Anti-abortion group says it was bullied out of YMCA

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by ASHLEY GOUDEAU / KVUE News and Photojournalist CHRIS SHADROCK

Bio | Email | Follow: @AshleyG_KVUE

kvue.com

Posted on July 10, 2013 at 6:03 PM

Updated Wednesday, Jul 10 at 6:21 PM

AUSTIN -- More than 50 members of the anti-abortion group Students For Life met with Congressman Gerg Bonnen (R-Friendswood) at the Texas Capitol Wednesday afternoon.

The mix of high school and college students put together a 30-hour, cross country bus tour, traveling to Austin to show their support of the Texas anti-abortion bill.

"We started planning this only about a week ago," said Students For Life of America Director of External Relations Alexa Coombs. "We're calling it the Students Stand for Life Bus Tour, and so we left from DC. It's a 56 seater, so it was full. We picked up students along the way."

For one week the students planned to rally during the day, shower at the Town Lake YMCA, and then head to a church to sleep.

"We talked to the YMCA before we got here. We had an agreement with them that we would come between 9 p.m. and 10 p.m. every night. Ten is when they close," explained Coombs.

When the group arrived Monday, things went according to plan. They spent the day at the Capitol, then headed to the Y all dressed in blue T-shirts -- the color representing anti-abortion advocates.

"We thought it would be best to go in in shifts and not just have everyone bombard at one time, and so we just wanted to be respectful to them since they were gracious enough to open their facility to us," said Students For Life member Hannah Solem. 

"We had absolutely no incidents. They talked to us afterwards and said, 'You guys were great. You were respectful," Coombs added.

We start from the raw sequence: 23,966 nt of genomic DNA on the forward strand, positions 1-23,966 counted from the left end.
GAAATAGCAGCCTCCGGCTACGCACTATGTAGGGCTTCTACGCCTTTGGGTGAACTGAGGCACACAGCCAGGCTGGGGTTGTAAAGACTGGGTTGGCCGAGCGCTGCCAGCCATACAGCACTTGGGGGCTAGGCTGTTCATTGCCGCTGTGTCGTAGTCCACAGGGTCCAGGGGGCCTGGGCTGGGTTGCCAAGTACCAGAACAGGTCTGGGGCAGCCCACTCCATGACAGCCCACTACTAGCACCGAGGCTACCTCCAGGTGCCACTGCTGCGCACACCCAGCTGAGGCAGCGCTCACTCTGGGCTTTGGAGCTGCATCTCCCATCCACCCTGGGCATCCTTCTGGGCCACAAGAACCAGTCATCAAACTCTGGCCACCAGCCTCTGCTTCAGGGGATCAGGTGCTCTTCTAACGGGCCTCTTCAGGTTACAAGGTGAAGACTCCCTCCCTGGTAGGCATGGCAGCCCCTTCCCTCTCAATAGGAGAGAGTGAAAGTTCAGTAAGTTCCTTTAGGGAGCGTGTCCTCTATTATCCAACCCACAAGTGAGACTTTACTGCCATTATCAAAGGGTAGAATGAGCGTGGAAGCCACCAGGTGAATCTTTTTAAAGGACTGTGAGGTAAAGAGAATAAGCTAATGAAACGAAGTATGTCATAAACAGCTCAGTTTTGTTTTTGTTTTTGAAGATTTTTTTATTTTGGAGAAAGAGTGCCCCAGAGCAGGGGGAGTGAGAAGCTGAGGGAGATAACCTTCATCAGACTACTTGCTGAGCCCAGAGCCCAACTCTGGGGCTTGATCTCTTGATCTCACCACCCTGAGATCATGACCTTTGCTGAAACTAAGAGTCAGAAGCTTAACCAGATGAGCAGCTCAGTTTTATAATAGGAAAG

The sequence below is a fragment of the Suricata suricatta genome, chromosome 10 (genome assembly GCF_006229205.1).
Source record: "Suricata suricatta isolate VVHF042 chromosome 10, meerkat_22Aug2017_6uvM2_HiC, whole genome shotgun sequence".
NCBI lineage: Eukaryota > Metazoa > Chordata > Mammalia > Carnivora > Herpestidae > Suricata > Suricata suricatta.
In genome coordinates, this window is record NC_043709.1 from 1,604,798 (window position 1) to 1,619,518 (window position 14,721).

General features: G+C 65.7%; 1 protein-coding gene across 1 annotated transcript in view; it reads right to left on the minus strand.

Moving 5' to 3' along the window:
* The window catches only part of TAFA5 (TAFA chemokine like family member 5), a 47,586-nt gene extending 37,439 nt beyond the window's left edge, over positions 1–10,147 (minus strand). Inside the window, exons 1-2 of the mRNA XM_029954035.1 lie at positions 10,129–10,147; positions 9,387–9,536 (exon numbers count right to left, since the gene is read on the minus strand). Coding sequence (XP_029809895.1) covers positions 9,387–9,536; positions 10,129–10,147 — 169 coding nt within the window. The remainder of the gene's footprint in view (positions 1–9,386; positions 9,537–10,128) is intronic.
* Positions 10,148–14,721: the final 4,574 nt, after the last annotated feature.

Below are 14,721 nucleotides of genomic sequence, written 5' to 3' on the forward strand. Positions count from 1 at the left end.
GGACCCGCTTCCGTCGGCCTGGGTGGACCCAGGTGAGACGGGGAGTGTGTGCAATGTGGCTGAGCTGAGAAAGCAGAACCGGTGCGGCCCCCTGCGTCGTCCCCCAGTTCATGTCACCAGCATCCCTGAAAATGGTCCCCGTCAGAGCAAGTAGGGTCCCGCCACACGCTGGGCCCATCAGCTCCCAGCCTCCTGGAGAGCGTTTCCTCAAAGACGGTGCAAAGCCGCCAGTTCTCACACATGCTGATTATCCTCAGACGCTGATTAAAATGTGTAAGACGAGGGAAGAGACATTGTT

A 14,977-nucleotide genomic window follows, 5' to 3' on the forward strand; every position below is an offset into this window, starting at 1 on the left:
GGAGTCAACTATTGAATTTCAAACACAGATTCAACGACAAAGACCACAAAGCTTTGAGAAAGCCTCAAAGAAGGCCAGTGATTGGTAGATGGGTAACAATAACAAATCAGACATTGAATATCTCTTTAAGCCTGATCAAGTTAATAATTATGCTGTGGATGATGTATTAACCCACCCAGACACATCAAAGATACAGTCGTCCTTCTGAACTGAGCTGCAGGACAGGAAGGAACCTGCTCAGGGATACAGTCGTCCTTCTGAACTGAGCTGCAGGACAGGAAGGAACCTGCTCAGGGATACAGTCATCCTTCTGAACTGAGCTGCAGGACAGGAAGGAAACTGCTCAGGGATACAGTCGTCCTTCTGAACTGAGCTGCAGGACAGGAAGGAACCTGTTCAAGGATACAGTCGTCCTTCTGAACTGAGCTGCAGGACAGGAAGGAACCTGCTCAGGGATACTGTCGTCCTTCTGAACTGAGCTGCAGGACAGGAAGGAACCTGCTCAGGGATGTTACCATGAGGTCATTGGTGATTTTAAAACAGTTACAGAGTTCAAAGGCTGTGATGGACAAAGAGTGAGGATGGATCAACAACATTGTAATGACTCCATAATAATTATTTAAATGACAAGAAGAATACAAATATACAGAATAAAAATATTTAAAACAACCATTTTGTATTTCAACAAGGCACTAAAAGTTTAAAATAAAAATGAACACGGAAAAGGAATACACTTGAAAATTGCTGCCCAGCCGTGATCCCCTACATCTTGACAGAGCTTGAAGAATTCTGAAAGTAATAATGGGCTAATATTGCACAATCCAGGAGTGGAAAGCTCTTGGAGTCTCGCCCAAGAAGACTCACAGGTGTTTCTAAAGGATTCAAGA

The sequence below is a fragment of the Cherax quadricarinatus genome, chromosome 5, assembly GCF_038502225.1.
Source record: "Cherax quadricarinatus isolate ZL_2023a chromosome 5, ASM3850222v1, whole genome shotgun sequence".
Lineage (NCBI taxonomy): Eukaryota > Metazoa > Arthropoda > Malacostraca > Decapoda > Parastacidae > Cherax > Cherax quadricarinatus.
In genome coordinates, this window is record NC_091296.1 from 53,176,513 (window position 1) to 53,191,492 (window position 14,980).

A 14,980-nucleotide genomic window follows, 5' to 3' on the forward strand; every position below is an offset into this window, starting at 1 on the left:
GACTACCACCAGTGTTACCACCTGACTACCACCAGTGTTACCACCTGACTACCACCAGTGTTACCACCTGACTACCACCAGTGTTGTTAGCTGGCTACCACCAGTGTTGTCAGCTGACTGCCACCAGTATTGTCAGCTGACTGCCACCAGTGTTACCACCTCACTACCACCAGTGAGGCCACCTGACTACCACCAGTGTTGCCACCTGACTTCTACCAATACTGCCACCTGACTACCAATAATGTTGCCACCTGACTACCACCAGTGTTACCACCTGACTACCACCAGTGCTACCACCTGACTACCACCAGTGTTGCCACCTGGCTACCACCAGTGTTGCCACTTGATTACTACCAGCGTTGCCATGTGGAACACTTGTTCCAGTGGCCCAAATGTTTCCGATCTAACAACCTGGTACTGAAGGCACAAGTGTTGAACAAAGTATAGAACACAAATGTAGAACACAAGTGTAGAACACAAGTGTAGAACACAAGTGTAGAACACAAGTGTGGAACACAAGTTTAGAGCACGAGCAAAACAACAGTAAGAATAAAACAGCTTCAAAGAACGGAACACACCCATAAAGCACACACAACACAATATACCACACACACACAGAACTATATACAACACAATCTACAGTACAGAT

But Tuesday morning, Coombs got an unexpected call from the Town Lake YMCA.

"Said, again, 'You guys were respectful. We have no problems with you, in particular, however there were some people that support abortion who talked to our staff, intimidated them.' They actually said that they felt threatened, and they asked us not to come back," Coombs said. 

The YMCA released the following statement about the incident:

A story was issued by Fox News Radio today about a misunderstanding that occurred between YMCA of Austin staff and a group of students from the organization Students for Life.

In light of discussion surrounding the issue, the YMCA of Austin is seeking to clarify our position on the matter.

As a volunteer-led nonprofit organization, it is not our intention to inject ourselves into this issue, nor do we take a position on this issue.

We strive to create an atmosphere that is welcoming to all, where people of all backgrounds are comfortable.

That’s what we were striving to do in accommodating the Students for Life group who were in need of a place to shower.

Unfortunately, in this instance, it caused the political debate to come into the Y.

If any person or group enters our facilities and creates an atmosphere that is disruptive, we have an obligation to our members and program participants to ask that person or group to leave or to refuse them access.

There are appropriate places in which to conduct a political debate, and that place is down the street at the State Capitol, not at our YMCA.

We are working directly with Students for Life to find a solution that is acceptable to all parties.

Some YMCA members say the agree with the decision.

"I feel like if the people who are actually members here complained, then it's a good move because people who are members here probably have more say than people that are just showering here," said Alex Gimson, who works out at the Town Lake YMCA.

"I feel like maybe it was a bad move in the first place to let them come over here and take showers if they feel like lit might offend some people," Gimson added. "Politics shouldn't be involved in the gym."

A spokesman for the Y said leaders have offered to let members of Students For Live shower in the Town Lake YMCA at 10:00 p.m., after the facility is closed. Representatives with Students For Life say they want the Y to honor its initial agreement.

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